The whole square in Tatamagouche was bursting with Tata Fest activities on the morning of August 24. The outdoor stages offered historical re-enactments.

Even if you’ve visited a community many times over the years, that special little nook will always find a creative way to surprise you.

And that’s how a recent trip to the Sunrise Trail greeted me and Cathy in late August, when we spent three days and three nights in the Tatamagouche area for its annual Tata Fest.

We each have some history here. Cathy grew up in Lyon’s Brook, just outside of Pictou, so she’s had a long-time affinity and affection for this part of Nova Scotia. I made several musical trips to Tatamagouche in the early 2000s, developing some wonderful friendships with a few folks in that area.

More recently, Cathy and I became regular visitors of a wonderful local spot – specifically, Sugar Moon Farm in Earltown – and we’ve often enjoyed strolling along Tatamagouche’s Main Street. This time, however, we gave ourselves a little more freedom to enjoy all that Tata Fest had to offer.

And that let me test-drive a hobby that has enchanted several relatives – including my mother, and Cathy herself – but always scared me away:

Knitting.

No, that’s not a typo. I truly wanted to get a knitting lesson on this trip, and I found a willing teacher in Gillian Crawford, who operates Lismore Sheep Farms in River John with her husband John.

On a quiet Thursday morning in August, Gillian jovially guided me through my first crack at a set of needles, which yielded six successful stitches. It’s going to be awhile before I can knit a sweater (or even a dishcloth), but I’ll take those six stitches.

Contributed photos — Pictured is Seafoam Lavender Farm in Pictou County.

A day later, Cathy and I found the Seafoam Lavender Farm, which delivered an aura of calm despite serving as the location for an open house and ice-cream social. You might think lavender ice cream and lavender lemonade would be our most unusual indulgence of the day. Not quite – a couple of hours later, at the Earltown Farmer’s Market, we found a young woman selling carrot cake popsicles. You wouldn’t expect it to work. And yet, it did.

Then again, that kind of ingenuity is all over the Tatamagouche area. The community’s Main Street pops with colour, featuring unique gift stores, restaurants, brewpubs, coffee shops (I had my first pumpkin spice latte of the season, a week before the fast-food franchises brought them back), and – of course – a yarn store.

Down the hill, you’ll find Creamery Square, the culmination of years’ worth of effort by Tatamagouche’s community leaders. Formerly housing one of Nova Scotia’s busiest farm operations, the Tatamagouche Creamery is now a museum, with professional exhibits detailing the building’s history of dairy production, as well as an impressive look at the fossils found in nearby Brule.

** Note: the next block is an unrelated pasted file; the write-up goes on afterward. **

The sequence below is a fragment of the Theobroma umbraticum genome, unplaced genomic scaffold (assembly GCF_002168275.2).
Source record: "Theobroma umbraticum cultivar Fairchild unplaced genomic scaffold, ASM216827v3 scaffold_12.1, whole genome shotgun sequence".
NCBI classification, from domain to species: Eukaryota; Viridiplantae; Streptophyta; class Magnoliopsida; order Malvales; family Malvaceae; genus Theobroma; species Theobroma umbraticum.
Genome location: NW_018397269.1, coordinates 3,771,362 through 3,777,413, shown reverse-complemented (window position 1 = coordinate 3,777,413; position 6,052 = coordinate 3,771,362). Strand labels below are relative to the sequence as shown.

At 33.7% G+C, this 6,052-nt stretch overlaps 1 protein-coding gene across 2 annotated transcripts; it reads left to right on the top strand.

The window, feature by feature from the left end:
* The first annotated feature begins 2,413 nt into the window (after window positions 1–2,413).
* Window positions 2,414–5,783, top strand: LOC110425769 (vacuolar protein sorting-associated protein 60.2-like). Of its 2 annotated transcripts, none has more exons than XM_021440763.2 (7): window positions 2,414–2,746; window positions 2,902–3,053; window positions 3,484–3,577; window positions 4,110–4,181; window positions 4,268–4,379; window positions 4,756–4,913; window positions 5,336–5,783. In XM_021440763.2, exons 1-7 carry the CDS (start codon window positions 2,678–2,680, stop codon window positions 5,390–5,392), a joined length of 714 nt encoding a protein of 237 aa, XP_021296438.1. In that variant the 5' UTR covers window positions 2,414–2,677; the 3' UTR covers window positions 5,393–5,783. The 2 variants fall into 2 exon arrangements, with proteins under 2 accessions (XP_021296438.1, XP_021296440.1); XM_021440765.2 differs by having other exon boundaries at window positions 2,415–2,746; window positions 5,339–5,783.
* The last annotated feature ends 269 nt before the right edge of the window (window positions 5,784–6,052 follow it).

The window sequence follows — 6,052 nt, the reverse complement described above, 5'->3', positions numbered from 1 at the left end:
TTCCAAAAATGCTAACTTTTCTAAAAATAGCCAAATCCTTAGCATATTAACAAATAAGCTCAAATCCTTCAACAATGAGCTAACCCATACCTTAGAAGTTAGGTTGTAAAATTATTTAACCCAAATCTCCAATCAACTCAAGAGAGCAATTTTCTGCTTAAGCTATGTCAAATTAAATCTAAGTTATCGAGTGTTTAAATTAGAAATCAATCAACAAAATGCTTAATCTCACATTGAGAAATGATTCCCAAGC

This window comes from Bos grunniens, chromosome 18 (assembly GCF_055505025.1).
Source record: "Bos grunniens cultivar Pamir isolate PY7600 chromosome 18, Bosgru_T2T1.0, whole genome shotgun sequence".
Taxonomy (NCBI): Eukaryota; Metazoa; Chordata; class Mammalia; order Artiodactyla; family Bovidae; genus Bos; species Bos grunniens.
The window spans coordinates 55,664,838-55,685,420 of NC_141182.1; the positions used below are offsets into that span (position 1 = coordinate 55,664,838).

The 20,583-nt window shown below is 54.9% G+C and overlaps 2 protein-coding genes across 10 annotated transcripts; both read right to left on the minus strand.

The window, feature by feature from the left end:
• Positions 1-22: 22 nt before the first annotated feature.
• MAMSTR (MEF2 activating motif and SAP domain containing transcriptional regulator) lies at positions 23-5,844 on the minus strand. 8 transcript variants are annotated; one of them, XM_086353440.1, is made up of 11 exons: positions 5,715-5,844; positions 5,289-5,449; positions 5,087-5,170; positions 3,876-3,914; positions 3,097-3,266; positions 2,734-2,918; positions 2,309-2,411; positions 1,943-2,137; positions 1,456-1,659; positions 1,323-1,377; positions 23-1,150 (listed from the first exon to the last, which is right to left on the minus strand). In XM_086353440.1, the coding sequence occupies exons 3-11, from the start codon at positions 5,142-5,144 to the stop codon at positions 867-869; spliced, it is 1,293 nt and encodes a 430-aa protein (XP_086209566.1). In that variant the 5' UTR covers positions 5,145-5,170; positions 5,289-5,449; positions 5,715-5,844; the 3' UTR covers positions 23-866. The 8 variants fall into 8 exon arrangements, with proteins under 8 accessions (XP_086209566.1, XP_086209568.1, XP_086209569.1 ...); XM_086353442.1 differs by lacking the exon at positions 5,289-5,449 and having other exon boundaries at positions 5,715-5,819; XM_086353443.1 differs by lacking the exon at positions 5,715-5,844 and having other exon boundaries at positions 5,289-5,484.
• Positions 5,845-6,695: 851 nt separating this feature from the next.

Creamery Square is more than the actual creamery, however. On the left, you’ll find the Grace Jollymore Performing Arts Centre. Off to the right, a former grain elevator hosts another farmer’s market, while the North Shore Diner serves up some of the best waffles I’ve ever had.

The whole square was bursting with Tata Fest activities on the morning of August 24. The outdoor stages offered everything from historical re-enactments to a young dance troupe and a Zumba demonstration. The latter activity was led by Raissa Tetanish, who’s also the editor and one-person newsroom for The Light, a monthly newspaper owned by The Reporter’s parent company, Advocate Media. (Tatamagouche takes multi-tasking to a whole new level.)

Even as we were making new friends, we got some quality time with familiar faces. Bob and C.J. Prest made the trip from North River, just outside Bible Hill, to join us at Big Al’s Family Restaurant for the all-you-can-eat fish-and-chips special. The Prests have joined me onstage for many gigs in Tatamagouche, so Cathy and I were delighted to create some new memories with them at Big Al’s and then make a late tea-and-treats run at the Robin’s Donuts outlet not far from our motel.

The following day, our last official stop – at the gift shop just above Main Street’s Guardian Pharmacy – yielded one last surprise. Paying for a mermaid-themed glass, I mentioned to the cashier that “we’re mermaid collectors” and then turned to find a grinning Stephanie Norman standing next to me.

If you attended last year’s St. Peter’s Pirate Days, you might know Stephanie better as “Raina The Halifax Mermaid.” On this day, after a busy summer of public appearances, Stephanie and her husband Sean got out of the city for the kind of peace you only find in a place like Tatamagouche.

We returned to Port Hawkesbury to discover more Destination Reeves Street upgrades underway, with new sidewalks taking shape and a street’s worth of freshly planted trees.

Is the town, and the Strait area, finally in line for some Sunrise Trail-style growth?

We just might surprise you…